Suraphat Nuea-on, www.pexel.com
Studies on Public Compassion
Humanity is going through a challenging time, socially, culturally, ecologically and spiritually. No doubt we have grown and advanced a great deal and have achieved many great feats. But our focus on just material growth has also become a monstrous challenge, for it deeply harms our humanity. Even as we celebrate the glittering temples of affluence and consumption, modernity has also scattered the globe with empires of inequality, cruelty and slavery and sites of suspicion, prejudice, conflicts, wars, pain and death. All these scar us deeply – physically, socio-culturally, psychologically, and spiritually – nudging us to take serious note and act. Our individual and collective futures are dangerously at stake. And, there is a battle within, as well as without, to reclaim the compassionate human spirit.
Specifically, the many contexts of human cruelty and suffering we are in today put an urgent demand on us in the academia to reclaim the ‘human’ in humanities (and the ‘social’ in social sciences). In this effort to reclaim the ‘human’, the role of institutions of higher learning, like Xavier University Bhubaneswar (XUB), is very important. They offer dynamic, dialogic and nurturing spaces to influence and to shape the human spirit, directly or indirectly shaping generations of young people and their delicate futures to public causes and wellbeing. What we need today are research studies and learning opportunities to understand the human condition in all its aspects. We need to generate or disseminate knowledge produced by like-minded organisations or institutions that help us to better understand ourselves, our societies, our ecologies and the impact of our decisions. And through this understanding, we can build a world where challenges to our common humanity can be overcome and where public compassion can be nurtured.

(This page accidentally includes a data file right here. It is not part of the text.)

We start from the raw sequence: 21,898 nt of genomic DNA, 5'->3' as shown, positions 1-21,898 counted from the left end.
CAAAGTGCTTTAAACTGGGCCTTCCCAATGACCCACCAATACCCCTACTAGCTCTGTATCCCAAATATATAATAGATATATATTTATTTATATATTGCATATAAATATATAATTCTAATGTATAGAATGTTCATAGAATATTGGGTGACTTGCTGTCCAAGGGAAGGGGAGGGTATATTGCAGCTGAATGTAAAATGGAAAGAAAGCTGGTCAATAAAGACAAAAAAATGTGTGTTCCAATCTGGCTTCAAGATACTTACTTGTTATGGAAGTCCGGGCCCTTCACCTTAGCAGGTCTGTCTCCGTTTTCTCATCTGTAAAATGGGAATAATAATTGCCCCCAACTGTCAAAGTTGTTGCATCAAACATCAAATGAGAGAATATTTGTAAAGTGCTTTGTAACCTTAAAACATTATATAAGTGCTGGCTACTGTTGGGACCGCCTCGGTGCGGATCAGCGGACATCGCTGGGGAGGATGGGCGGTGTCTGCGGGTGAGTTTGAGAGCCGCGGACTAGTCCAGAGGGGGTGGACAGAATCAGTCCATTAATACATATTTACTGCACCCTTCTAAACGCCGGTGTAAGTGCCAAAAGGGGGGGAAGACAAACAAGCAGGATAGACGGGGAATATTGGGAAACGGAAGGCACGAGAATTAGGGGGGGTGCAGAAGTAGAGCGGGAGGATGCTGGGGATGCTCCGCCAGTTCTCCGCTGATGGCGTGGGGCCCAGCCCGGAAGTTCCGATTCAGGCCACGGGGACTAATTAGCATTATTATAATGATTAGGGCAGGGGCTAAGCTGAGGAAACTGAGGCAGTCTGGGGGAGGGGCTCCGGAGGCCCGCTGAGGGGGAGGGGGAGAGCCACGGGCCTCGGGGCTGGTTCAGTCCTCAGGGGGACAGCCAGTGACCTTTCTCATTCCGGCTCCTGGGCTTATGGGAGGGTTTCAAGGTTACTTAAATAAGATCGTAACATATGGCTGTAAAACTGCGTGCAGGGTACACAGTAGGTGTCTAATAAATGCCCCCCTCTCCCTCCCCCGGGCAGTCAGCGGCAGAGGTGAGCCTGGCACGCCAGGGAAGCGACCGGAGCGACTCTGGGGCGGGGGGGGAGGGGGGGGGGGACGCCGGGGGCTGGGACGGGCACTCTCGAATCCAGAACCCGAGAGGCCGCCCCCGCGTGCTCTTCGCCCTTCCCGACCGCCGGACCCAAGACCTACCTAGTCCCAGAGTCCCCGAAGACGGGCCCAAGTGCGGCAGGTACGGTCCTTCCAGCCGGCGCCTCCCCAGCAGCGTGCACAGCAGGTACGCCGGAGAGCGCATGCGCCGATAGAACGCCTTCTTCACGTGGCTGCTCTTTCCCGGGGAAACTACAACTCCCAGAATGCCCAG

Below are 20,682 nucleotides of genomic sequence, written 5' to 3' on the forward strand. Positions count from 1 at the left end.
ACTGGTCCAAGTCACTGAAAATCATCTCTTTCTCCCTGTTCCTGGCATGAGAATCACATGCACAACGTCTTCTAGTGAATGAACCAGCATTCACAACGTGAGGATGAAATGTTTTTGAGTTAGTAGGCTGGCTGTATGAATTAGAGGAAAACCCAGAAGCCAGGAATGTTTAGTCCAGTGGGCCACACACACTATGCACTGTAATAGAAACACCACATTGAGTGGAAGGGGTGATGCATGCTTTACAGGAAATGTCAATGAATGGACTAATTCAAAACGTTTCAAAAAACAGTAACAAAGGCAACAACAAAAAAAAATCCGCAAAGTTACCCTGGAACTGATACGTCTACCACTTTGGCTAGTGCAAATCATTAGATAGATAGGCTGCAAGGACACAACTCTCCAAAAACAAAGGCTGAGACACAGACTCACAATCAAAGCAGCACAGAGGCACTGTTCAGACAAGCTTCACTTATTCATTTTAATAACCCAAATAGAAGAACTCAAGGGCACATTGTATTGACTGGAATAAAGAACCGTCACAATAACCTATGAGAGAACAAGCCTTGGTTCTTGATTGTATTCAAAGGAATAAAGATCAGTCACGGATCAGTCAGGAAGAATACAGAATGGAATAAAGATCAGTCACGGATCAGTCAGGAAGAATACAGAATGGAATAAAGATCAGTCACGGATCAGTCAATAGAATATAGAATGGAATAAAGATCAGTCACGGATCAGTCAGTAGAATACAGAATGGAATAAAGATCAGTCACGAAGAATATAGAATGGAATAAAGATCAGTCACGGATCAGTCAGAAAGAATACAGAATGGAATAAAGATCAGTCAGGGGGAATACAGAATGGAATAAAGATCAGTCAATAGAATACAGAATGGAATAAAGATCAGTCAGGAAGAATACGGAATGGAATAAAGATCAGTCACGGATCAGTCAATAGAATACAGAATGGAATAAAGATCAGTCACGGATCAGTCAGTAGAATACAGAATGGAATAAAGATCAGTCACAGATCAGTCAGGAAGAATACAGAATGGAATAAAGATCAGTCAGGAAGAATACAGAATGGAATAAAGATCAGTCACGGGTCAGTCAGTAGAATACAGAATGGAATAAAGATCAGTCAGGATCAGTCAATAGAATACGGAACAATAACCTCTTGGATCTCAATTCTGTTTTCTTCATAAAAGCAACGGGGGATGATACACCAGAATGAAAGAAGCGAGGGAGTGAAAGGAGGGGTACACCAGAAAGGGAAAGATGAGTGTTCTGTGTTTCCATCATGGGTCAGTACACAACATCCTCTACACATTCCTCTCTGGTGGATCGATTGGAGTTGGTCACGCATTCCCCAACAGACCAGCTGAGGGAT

Studies on Public Compassion reprint series is a project of the Xavier Centre for Humanities and Compassion Studies.
No.1, 2018: Explicit Prejudice: Evidence from a New Survey (Published, April 2018)